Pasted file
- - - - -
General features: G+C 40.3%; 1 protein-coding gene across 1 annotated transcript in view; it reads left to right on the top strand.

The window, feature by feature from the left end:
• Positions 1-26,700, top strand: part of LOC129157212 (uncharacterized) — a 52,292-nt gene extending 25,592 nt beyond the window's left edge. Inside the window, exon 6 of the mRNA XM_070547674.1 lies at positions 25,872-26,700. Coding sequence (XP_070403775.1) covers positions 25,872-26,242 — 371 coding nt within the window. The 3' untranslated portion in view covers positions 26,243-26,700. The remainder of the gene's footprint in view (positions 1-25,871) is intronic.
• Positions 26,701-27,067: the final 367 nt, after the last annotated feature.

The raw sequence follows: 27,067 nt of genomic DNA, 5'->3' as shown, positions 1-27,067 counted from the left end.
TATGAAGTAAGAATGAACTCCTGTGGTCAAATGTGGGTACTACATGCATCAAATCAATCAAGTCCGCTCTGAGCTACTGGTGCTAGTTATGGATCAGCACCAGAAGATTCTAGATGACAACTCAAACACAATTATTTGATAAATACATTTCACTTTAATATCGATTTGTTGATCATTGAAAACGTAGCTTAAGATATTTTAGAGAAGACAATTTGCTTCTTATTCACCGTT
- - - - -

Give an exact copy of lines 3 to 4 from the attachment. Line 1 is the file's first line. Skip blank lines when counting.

• Positions 1-26,700, top strand: part of LOC129157212 (uncharacterized) — a 52,292-nt gene extending 25,592 nt beyond the window's left edge. Inside the window, exon 6 of the mRNA XM_070547674.1 lies at positions 25,872-26,700. Coding sequence (XP_070403775.1) covers positions 25,872-26,242 — 371 coding nt within the window. The 3' untranslated portion in view covers positions 26,243-26,700. The remainder of the gene's footprint in view (positions 1-25,871) is intronic.
• Positions 26,701-27,067: the final 367 nt, after the last annotated feature.